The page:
|Publication number||US5866030 A|
|Application number||US 08/897,371|
|Publication date||Feb 2, 1999|
|Filing date||Jul 21, 1997|
|Priority date||Sep 7, 1994|
|Publication number||08897371, 897371, US 5866030 A, US 5866030A, US-A-5866030, US5866030 A, US5866030A|
|Inventors||Jose L. Reyes-Gavilan, Alan D. Eckard, G. Thomas Flak, Todd R. Tritcak, Leonard Aconsky|
|Original Assignee||Witco Corporation|
|Export Citation||BiBTeX, EndNote, RefMan|
|Patent Citations (20), Non-Patent Citations (4), Referenced by (37), Classifications (53), Legal Events (5)|
|External Links: USPTO, USPTO Assignment, Espacenet|
This application is a continuation of application Ser. No. 08/516,399, filed Aug. 17, 1995 now abandoned, which is a continuation-in-part of Ser. No. 08/426,500 filed Apr. 20, 1995 now abandoned, which is a continuation-in-part of Ser. No. 08/301,694 filed Sep. 7, 1994 now U.S. Pat. No. 5,792,383.
This invention relates to fluid refrigeration compositions comprising a hydrocarbon lubricant, such as mineral oil, a refrigerant immiscible with the hydrocarbon lubricant, and additive capable of reducing the interfacial tension between the hydrocarbon lubricant and the immiscible refrigerant. More particularly this invention comprises a fluid refrigeration composition comprising a hydrocarbon lubricant, such as mineral oil, a fluorohydrocarbon refrigerant immiscible with the hydrocarbon lubricant and a surfactant capable of reducing the interfacial tension between the hydrocarbon lubricant and fluorohydrocarbon refrigerant.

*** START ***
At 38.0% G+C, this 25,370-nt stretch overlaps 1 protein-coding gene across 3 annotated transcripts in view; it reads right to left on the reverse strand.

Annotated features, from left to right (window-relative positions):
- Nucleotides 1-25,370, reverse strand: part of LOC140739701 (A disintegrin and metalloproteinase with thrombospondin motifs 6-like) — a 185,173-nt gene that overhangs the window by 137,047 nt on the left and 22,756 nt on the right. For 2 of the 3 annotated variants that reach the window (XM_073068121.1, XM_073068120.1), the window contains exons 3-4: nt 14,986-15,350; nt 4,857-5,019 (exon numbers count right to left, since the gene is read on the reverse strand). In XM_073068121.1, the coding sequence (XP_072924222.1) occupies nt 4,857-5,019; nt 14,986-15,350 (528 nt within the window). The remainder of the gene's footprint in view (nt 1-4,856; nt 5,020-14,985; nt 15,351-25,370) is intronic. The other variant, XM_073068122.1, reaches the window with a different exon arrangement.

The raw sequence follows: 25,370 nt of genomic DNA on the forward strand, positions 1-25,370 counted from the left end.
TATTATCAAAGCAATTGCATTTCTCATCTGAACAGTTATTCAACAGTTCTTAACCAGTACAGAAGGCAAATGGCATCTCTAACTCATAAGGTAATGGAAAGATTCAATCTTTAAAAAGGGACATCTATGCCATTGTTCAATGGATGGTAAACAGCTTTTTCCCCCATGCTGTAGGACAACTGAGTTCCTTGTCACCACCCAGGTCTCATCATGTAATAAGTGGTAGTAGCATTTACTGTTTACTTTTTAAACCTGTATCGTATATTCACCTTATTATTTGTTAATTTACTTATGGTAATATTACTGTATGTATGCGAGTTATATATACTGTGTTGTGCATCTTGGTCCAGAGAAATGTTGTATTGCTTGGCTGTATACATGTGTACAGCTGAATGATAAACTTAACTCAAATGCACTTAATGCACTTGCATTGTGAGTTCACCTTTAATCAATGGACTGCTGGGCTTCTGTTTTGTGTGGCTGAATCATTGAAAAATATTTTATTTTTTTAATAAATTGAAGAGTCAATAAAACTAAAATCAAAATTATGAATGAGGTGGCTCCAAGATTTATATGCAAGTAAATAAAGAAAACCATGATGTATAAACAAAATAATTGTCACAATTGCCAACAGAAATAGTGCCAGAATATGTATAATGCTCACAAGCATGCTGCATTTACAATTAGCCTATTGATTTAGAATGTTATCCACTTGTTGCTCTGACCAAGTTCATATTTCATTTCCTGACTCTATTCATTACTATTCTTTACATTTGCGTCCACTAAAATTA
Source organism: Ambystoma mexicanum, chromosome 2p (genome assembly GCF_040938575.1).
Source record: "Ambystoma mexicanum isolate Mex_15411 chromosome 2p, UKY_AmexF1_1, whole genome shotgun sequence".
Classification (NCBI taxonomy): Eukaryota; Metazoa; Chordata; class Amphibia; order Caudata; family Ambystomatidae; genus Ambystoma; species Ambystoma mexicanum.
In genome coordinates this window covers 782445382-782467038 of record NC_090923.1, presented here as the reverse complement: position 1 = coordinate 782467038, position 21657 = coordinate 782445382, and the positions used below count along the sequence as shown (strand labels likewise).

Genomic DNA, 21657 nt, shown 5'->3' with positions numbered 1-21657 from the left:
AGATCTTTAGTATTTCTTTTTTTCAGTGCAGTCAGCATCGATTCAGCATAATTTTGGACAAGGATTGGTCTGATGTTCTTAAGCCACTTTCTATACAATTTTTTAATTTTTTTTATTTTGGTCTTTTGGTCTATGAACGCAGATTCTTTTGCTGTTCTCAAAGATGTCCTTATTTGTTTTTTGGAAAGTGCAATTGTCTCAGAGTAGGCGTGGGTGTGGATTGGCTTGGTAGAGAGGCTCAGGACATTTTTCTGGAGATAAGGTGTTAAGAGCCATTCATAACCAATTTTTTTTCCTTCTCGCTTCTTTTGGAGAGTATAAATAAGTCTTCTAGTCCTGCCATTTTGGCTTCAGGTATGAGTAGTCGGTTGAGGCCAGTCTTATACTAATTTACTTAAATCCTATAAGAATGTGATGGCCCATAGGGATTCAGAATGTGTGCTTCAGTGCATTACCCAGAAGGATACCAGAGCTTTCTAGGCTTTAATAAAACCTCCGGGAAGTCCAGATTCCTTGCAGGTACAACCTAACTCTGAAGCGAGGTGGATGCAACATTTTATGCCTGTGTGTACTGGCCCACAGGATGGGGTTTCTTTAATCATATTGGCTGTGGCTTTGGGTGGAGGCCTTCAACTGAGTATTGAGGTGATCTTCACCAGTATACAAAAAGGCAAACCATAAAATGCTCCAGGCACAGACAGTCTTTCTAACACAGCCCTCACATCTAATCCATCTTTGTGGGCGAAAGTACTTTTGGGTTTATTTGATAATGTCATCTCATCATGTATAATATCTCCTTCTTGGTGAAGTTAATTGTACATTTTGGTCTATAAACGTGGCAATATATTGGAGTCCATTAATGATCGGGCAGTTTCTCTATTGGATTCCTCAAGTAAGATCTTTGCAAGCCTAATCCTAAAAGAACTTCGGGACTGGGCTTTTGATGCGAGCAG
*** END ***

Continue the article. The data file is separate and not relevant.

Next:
For approximately the past 60 years, chlorofluorocarbons (CFCs) have been commercially used as heat exchange fluids in systems designed for refrigeration and air conditioning applications. These types of compounds have also been employed as propellants, foam blowing agents, and cleaning solvents for the electronics and aerospace industries. CFC-12 (dichlorodifluoromethane), CFC-115 (1-chloro-1,1,2,2,2-pentafluoroethane), and CFC-113 (1,1,2-trichloro-1,2,2-trifluoroethane) are examples of such compounds.
Rowland and Molina hypothesized in the early 1970's that the high stability inherent in CFCs provided these molecules with a very long life in the lower atmosphere. Consequently, they slowly travel to the stratosphere, where chlorine radicals are removed from the CFC molecules by the effect of ultraviolet radiation from the sun. The radicals then attack the ozone found in this atmospheric layer decreasing its concentration. This prompted the aerosol industry in the mid-1970's to gradually replace these chemicals with environmentally safer alternates that met their product specifications.